One-Pitch KO Leaves Braves Feeling Chipper : Dodgers: Jones homers on Seanez’s first delivery in ninth to give Alanta 4-1 victory. Nomo strikes out 10, doesn’t figure in decision.


Brave third baseman Chipper Jones watched the ball disappear over the right-field fence in the ninth inning Wednesday night, pumped his fist, and was overcome by an unexpected emotion.

He had hit a three-run, two-out, game-winning home run, giving the Braves a 4-1 victory over the Dodgers at Atlanta-Fulton County Stadium, but felt the game should have played out differently.

“It was almost like I was wishing that [Hideo] Nomo and John [Smoltz] could have thrown 18 innings apiece,” Jones said. “It was that fun. A pitcher as unique as Nomo doesn’t come along every day.

“I remember sitting back on the bench in the seventh and eighth innings, and saying, ‘Wow, this is a masterpiece.’


“Games like that, you don’t want to see end.”

Jones’ home run ended an evening in which Nomo and Smoltz engaged in one of the finest pitchers’ duels of the season:

Nomo: seven innings, two hits, one run, five walks, 10 strikeouts.

Smoltz: eight innings, nine hits, one run, three walks, 12 strikeouts.


“It would have been very easy to come in here tonight and not know who was pitching for the Braves,” said Smoltz, 7-4 with a 2.84 earned-run average. “I think a lot of people came out tonight just to see how Nomo would pitch.

“It wasn’t so much that I was trying to have more strikeouts than him, or outpitch him, but I wanted to let people know there was another pitcher in this game.

“It was just a fun game to pitch in. Shoot, it would have been a great game just to sit back and watch. At this point in the year, you never think there can be games like this. It was almost like a playoff atmosphere.”

It was only the second time since Nomo’s major league debut that the opposing pitcher struck out more batters than Nomo. But then again, Nomo considered this an average performance.


Try telling that to the Braves, who managed only a hit-and-run single by Jeff Blauser in the first inning and a flare by Javier Lopez in the fourth. The powerful middle of the Braves’ lineup--Jones, Fred McGriff, David Justice and Ryan Klesko--struck out six times and hit only two balls out of the infield in 14 at-bats.

“The guy was absolutely phenomenal,” Jones said. “He’s worth all of the hype and press that he’s getting.

“I know a lot of people are talking about me as the rookie of the year, but after what he’s done the last month, even I’d consider Nomo the rookie of the year.”

Said Smoltz: “Guys were coming back to the bench telling each other that if you let him, he’ll walk you nine out of 10 times. But they still couldn’t lay off his pitches. He’s that good.”


Nomo lowered his earned-run average to a season-low 1.99, but was irritated about his five walks, particularly the two in the first inning that cost him a run when Marquis Grissom scored on a wild pitch.

“I’ve got to be better,” said Nomo, who scored the Dodger run on a single by Mike Piazza in the third. “Tonight my control was pretty bad.”

It happened to be the only run the Braves scored until Nomo was safely out of the way.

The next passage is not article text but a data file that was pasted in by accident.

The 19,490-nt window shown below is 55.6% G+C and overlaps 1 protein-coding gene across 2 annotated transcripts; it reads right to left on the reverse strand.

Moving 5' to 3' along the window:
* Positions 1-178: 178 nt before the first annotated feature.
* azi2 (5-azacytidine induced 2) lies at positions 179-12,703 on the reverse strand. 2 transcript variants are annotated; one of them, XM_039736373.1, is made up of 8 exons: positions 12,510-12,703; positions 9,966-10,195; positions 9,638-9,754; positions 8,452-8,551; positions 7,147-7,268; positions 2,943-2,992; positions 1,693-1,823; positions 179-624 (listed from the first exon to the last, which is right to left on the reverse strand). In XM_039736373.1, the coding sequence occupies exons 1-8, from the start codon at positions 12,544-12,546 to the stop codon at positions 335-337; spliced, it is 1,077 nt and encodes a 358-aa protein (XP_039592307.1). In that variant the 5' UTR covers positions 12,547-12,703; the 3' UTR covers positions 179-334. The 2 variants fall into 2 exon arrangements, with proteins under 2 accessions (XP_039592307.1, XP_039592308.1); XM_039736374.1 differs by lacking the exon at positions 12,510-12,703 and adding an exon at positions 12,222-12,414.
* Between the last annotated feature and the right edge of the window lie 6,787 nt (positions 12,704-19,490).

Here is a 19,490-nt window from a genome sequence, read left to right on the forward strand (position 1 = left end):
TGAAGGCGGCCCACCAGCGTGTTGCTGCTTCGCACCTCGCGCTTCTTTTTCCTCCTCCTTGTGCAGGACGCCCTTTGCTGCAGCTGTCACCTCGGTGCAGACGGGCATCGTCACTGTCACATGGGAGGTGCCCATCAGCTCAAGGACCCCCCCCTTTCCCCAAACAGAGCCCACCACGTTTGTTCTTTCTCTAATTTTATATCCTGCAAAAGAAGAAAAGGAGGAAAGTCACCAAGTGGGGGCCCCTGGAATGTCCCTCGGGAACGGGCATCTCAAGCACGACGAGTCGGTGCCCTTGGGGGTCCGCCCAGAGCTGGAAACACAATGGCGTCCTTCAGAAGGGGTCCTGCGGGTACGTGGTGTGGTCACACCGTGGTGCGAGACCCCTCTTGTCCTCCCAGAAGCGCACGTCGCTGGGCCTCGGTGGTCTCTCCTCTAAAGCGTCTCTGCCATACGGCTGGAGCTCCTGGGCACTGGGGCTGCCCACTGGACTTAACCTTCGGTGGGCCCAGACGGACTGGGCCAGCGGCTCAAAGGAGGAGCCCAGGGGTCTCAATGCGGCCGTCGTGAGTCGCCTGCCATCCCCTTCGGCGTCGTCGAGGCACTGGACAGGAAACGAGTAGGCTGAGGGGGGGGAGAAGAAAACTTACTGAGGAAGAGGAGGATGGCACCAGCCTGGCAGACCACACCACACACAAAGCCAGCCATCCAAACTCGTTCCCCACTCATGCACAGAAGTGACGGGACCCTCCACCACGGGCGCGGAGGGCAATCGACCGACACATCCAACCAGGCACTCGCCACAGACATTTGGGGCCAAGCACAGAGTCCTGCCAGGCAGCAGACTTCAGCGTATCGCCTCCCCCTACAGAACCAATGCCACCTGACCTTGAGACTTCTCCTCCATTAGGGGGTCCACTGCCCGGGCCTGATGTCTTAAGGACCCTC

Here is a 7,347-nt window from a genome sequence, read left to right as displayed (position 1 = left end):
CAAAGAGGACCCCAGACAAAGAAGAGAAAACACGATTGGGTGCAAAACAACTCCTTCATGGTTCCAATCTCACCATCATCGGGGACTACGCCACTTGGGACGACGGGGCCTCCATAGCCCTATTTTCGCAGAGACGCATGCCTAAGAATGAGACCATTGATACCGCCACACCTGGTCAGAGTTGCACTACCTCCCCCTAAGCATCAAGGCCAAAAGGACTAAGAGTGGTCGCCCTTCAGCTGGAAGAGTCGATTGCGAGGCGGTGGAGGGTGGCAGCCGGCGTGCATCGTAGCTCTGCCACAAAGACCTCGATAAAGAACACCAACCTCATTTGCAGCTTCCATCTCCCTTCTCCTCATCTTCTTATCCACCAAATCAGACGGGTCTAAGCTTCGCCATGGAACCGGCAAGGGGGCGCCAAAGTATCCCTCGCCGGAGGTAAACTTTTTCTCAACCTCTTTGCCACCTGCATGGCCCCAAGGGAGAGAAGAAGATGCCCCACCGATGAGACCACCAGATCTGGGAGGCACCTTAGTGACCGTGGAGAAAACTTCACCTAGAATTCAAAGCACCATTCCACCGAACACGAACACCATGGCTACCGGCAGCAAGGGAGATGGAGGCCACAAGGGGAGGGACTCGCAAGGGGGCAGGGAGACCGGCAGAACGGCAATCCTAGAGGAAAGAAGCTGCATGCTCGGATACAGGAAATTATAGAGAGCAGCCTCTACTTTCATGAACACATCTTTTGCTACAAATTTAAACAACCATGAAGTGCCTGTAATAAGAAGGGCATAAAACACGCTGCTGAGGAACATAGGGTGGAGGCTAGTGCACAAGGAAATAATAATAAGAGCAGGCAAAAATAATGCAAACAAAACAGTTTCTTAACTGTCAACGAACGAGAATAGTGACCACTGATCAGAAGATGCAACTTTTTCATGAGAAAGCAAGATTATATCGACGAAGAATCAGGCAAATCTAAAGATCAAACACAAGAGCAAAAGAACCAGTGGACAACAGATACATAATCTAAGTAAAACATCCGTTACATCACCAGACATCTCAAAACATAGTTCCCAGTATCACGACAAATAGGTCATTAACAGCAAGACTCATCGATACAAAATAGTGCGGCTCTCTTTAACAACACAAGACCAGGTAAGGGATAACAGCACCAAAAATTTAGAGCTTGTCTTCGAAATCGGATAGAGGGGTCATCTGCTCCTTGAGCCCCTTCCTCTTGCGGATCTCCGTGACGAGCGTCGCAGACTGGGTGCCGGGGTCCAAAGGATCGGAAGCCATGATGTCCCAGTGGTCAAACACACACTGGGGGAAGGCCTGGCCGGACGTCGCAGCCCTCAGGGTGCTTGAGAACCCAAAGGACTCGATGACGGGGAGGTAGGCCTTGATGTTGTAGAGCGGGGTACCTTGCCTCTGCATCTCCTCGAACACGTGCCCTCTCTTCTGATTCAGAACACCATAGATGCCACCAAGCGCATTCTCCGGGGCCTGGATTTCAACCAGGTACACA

“We breathed a sigh of relief when he left,” Jones said. “It pumped us all up.”


Grissom started the attack with a two-out single in the ninth off reliever Pedro Astacio. Blauser followed with another single. And when Astacio fell behind, 2-and-0 to Jones, he was yanked. Dodger Manager Tom Lasorda called upon right-handed reliever Rudy Seanez instead of left-hander Joey Eischen, although Jones has 11 of his 12 homers and 38 of his 45 runs batted in against right-handers.

“David Justice called me over and said, ‘Don’t try to do too much with it,’ ” Jones said. “ ‘Don’t try to put it in the seats or anything stupid like that.’

“Well, I saw that fastball coming [on Seanez’s first pitch], put on an aggressive swing, and it went out of the park. It was one of those games you dream about as a kid, you know, bases loaded . . . full-count . . . bottom of the ninth.

“Well, maybe the bases weren’t quite juiced, and it wasn’t a 3-2 count, but I’ll take it.


“I grew up the biggest Dodger fan you can imagine, and a big Tommy [Lasorda] fan, so this was special.”

Lasorda, who has watched his team lose six of its last eight games, falling to 33-32, hardly was in the mood to compliment anyone. He was angry with a few of the fans among the crowd of 36,922 who threw objects into the Dodger dugout in the ninth inning. He was upset with his team’s failure to hit in the clutch, going one for seven with runners in scoring position. He was annoyed that Brave closer Mark Wohlers threw 101 m.p.h. by one radar gun’s estimation in the ninth inning.

Then again, it could have been worse.

Nomo could have signed with the Braves, but instead canceled his trip and became a Dodger. Nomo contends the Braves lost interest in him and simply didn’t project him as a dominant pitcher.


John Schuerholz, executive vice president of the Braves, called that thinking absurd. Atlanta wanted Nomo all along, he said, but the Dodgers never gave them a chance.

“Can you imagine what our rotation would have looked like?” Schuerholz said.

Said Lasorda: “Yeah, I guess it could have been worse.”